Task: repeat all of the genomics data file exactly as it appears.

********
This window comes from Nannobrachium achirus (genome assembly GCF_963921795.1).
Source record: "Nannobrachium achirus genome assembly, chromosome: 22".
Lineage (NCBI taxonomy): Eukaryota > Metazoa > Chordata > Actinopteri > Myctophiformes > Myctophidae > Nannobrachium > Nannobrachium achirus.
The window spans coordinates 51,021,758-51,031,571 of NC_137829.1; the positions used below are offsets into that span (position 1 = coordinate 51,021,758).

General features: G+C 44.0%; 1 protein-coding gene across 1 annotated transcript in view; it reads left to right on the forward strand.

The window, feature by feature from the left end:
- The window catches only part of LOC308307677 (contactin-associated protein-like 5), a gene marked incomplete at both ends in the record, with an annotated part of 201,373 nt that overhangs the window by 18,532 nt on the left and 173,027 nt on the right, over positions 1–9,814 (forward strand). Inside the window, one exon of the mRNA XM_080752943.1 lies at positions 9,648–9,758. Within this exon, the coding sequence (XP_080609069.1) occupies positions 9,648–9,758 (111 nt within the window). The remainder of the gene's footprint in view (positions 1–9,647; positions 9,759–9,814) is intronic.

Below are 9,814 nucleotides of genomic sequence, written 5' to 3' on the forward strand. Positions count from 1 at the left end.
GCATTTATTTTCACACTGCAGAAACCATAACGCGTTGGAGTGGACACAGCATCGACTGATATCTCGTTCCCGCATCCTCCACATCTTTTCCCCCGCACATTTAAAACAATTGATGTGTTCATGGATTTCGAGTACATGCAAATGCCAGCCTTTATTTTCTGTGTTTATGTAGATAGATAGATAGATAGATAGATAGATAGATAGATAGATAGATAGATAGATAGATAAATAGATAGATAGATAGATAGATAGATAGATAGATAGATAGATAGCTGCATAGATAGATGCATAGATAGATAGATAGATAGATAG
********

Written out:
This window comes from Nannobrachium achirus (genome assembly GCF_963921795.1).
Source record: "Nannobrachium achirus genome assembly, chromosome: 22".
Lineage (NCBI taxonomy): Eukaryota > Metazoa > Chordata > Actinopteri > Myctophiformes > Myctophidae > Nannobrachium > Nannobrachium achirus.
The window spans coordinates 51,021,758-51,031,571 of NC_137829.1; the positions used below are offsets into that span (position 1 = coordinate 51,021,758).

General features: G+C 44.0%; 1 protein-coding gene across 1 annotated transcript in view; it reads left to right on the forward strand.

The window, feature by feature from the left end:
- The window catches only part of LOC308307677 (contactin-associated protein-like 5), a gene marked incomplete at both ends in the record, with an annotated part of 201,373 nt that overhangs the window by 18,532 nt on the left and 173,027 nt on the right, over positions 1–9,814 (forward strand). Inside the window, one exon of the mRNA XM_080752943.1 lies at positions 9,648–9,758. Within this exon, the coding sequence (XP_080609069.1) occupies positions 9,648–9,758 (111 nt within the window). The remainder of the gene's footprint in view (positions 1–9,647; positions 9,759–9,814) is intronic.

Below are 9,814 nucleotides of genomic sequence, written 5' to 3' on the forward strand. Positions count from 1 at the left end.
GCATTTATTTTCACACTGCAGAAACCATAACGCGTTGGAGTGGACACAGCATCGACTGATATCTCGTTCCCGCATCCTCCACATCTTTTCCCCCGCACATTTAAAACAATTGATGTGTTCATGGATTTCGAGTACATGCAAATGCCAGCCTTTATTTTCTGTGTTTATGTAGATAGATAGATAGATAGATAGATAGATAGATAGATAGATAGATAGATAGATAGATAAATAGATAGATAGATAGATAGATAGATAGATAGATAGATAGATAGCTGCATAGATAGATGCATAGATAGATAGATAGATAGATAG